The Fourth Ruby by James Hannibal: Genghis Khan and teleporting thieves
2nd book in the Section Thirteen series
See also The Lost Property Office, The Clockwork Dragon
Overall rating: 8/10
Quality of writing: 9/10
Concerning content (language, violence, etc.): less
Age level: 10 and up
Following the events of The Lost Property Office, Jack Buckles’ newly discovered tracker abilities (which normally allow him to see the past) are strangely absent, although he is actually training under the auspices of the Ministry of Trackers. As a potentially dangerous “Section 13” tracker, others at the Ministry view him as strange and an outsider; complicating the situation, his father is still comatose after being captured by the malevolent Clockmaker, and a series of valuable rubies (which apparently once belonged to the Mongol ruler Genghis Khan) have disappeared under mysterious circumstances. However, when Jack and his friend Gwen go to investigate the thefts, they stumble across a much larger plot involving elements from betrayals, to teleporting thieves and even the history of Genghis Khan himself.
The Fourth Ruby is an excellent book for fans of action- and mystery-style fiction, and also offers readers a great deal more exposition of Hannibal’s fictional world, especially his imaginative societies existing secretly in the UK. If you enjoyed The Lost Property Office, this book will certainly not disappoint!
The plot of this book incorporates several threads, but the major one is Jack and Gwen’s search for the thief who has been stealing the rubies (and subsequently, their efforts to stop the him from uniting the rubies to achieve world domination). The pace and organization might admittedly be a bit confusing at first (Jack and Gwen don’t know what’s going on either), but as the clues fall into place, the plot becomes more focused and the pace ramps up to a satisfying climactic confrontation with the villain (whose name I won’t reveal, because it’s a bit of a plot twist). Overall, the plot of this book is well put together, especially considering that the initial uncertainty fits in with its mystery-genre elements.(8/10)
The central cast of characters in this book remain the same from The Lost Property Office—Jack as protagonist, aided by Gwen and his sister Sadie—but Hannibal also adds quite a few new faces to the mix. My personal favorite is the thief Raven (who was employed by the villain to steal the rubies using a teleportation device but temporarily swapped sides to help Jack, and who also has a pretty cool accent), but there’s also the Ministry of Trackers warden Ash, the mysterious Professor Edward Tanner, as well as others. Hannibal also develops Jack and Gwen’s relationship nicely throughout this book (albeit at the cost of a few moments of disagreement), and overall I would consider this book’s characters very nicely put together for its age range. (9.5/10)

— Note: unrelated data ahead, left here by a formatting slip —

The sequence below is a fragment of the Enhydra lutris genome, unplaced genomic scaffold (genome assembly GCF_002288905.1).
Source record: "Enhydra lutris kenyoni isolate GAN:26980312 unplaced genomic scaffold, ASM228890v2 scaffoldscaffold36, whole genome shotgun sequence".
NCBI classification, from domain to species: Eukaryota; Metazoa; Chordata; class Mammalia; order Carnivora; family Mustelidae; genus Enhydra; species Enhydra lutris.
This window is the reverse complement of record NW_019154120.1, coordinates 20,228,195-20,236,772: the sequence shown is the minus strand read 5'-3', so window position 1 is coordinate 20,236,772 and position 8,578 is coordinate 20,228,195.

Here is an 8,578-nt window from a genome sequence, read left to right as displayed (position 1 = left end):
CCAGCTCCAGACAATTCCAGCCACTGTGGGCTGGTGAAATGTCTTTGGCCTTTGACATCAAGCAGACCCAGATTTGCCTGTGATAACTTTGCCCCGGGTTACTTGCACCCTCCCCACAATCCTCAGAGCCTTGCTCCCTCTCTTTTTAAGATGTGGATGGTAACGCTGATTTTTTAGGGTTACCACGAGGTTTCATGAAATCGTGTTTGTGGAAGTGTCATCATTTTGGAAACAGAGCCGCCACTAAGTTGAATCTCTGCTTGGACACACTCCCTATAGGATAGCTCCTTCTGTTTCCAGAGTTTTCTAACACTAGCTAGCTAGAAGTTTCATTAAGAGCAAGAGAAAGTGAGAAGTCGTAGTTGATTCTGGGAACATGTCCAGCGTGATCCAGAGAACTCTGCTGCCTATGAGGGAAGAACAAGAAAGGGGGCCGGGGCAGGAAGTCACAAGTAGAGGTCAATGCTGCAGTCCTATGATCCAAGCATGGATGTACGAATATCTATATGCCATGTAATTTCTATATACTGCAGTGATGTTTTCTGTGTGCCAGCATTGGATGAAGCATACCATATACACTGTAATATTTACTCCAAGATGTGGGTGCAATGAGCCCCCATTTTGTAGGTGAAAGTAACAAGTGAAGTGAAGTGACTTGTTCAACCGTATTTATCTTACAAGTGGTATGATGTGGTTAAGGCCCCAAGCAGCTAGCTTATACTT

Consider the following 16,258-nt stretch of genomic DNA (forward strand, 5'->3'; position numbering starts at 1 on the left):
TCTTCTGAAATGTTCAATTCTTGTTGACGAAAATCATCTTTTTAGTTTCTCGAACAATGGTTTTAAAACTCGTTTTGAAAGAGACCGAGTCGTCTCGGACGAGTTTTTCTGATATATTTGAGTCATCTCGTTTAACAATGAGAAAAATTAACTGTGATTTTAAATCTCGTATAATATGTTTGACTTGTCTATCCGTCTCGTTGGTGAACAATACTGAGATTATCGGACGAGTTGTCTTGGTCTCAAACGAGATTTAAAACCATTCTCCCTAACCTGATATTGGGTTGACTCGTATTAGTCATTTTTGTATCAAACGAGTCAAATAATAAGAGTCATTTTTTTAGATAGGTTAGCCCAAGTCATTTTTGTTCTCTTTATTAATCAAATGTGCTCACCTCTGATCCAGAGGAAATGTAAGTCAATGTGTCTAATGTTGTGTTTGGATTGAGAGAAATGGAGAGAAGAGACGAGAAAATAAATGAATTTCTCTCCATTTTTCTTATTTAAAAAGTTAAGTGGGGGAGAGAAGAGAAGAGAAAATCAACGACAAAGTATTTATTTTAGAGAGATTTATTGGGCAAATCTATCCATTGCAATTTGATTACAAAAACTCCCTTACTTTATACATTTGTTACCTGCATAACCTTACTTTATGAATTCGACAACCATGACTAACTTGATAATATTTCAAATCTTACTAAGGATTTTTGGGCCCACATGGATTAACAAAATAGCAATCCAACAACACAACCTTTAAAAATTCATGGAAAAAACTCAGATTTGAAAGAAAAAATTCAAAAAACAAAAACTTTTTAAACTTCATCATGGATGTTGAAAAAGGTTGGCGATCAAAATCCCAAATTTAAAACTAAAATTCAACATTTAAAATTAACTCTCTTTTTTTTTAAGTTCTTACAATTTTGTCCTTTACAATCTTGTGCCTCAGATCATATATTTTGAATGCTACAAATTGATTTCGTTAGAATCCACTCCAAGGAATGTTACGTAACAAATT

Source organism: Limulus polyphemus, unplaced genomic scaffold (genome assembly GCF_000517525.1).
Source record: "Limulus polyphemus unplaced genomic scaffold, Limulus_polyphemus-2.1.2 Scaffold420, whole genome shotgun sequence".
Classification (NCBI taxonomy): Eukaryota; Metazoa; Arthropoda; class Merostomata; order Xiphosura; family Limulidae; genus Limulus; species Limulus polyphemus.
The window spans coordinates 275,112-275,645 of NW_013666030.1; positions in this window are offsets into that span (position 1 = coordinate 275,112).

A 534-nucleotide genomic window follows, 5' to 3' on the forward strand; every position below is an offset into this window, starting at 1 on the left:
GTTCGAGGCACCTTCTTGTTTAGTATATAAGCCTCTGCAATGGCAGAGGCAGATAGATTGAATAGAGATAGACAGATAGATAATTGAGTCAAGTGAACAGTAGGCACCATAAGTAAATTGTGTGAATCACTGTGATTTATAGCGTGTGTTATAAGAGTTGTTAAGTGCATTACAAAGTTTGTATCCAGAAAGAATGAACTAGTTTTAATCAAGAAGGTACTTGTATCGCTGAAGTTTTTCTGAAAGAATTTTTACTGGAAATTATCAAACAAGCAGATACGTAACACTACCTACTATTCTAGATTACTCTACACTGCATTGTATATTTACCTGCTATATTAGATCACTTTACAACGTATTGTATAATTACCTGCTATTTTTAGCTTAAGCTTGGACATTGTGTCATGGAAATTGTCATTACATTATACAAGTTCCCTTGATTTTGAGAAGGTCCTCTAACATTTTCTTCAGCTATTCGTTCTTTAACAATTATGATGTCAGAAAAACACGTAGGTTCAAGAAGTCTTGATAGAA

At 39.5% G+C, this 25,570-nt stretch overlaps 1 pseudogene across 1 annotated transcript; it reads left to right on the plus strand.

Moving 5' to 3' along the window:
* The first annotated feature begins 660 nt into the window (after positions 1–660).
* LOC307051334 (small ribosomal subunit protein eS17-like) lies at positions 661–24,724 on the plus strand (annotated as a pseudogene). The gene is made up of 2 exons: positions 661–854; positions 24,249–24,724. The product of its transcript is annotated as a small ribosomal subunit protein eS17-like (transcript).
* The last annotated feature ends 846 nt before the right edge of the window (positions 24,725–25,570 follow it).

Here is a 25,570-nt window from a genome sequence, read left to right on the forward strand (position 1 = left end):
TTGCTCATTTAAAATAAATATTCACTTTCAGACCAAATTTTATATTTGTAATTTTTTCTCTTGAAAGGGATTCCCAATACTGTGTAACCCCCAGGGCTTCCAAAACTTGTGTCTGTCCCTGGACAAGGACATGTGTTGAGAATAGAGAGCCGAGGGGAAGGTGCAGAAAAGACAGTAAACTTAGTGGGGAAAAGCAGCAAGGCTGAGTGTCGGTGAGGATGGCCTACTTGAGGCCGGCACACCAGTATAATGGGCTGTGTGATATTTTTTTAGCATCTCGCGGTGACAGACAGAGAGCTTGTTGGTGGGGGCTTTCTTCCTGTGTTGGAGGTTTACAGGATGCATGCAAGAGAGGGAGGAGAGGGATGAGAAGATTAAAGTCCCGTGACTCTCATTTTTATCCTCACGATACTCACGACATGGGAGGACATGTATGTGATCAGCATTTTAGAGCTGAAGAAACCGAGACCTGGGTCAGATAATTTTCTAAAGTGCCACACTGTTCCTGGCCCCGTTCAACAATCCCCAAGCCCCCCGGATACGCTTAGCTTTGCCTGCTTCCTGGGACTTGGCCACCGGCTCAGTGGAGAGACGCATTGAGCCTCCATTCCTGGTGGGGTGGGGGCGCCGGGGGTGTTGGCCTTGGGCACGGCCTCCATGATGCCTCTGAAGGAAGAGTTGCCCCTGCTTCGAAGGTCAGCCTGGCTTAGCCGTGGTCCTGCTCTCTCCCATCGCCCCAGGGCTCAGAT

This book has few notable areas of difficulty beyond the fact that its plot is essentially mystery-based, and therefore readers don’t always have all the information they might want at their disposal. (The protagonists don’t either.) Otherwise, the style is largely readable and clear, and the plot is understandable, earning it a 3/10 difficulty rating.
Quality of writing
Perhaps the greatest strength of James Hannibal’s writing is his ability to depict the fascinating and fantastical world of the imaginative alternate history in which his books are set. Quite “steampunk” in tone, the inventions and organizations which he dreams up provide this series with its unique tone, as well as a satisfyingly consistent backdrop to its events.
Another point worth noting is Hannibal’s witty dialogue between characters—across the entire Section Thirteen trilogy, I rarely felt like the characters’ remarks became boring, and on the contrary, they often proved both funny and engaging. This is an especial virtue for younger readers, who will be drawn even more to keep reading by the amusing but pithy repartee Hannibal writes. (9/10)
With no concerning language and minimal sexual content, The Fourth Ruby is on the whole a very “clean” book. However, a couple points bear noting. First, as in the previous book, Gwen kisses Jack once (nothing major; it’s just a quick peck in the middle of an action scene). Jack’s sister Sadie is also poisoned at one point during the story (by a robotic venomous spider) and becomes ill, but receives an antidote in time and is saved. Finally, the last concerning point is a scene in which two thieves fall into a trap set by the main villain, who has double-crossed them—the trap is essentially a land mine, and only one of them survives. The details aren’t dwelt on in the narrative, but both thieves are characters that the reader has gotten to know, and as I mentioned, one does admittedly die.
Based on this book’s level of concerning content—especially violence, which is slightly more prominent in this book than in the previous one—and its readable style, I recommend it for readers 10 and up. This book contains less miscellaneous historical detail than the previous one (its mystery plot is still historic in basis but doesn’t require the protagonists to do quite so much homework), and readers/parents should also keep in mind the occasional fight scenes and the length (405 pages). Based on these factors, parents and readers should as always exercise their own good judgement in deciding whether or not this book is appropriate for them or their children.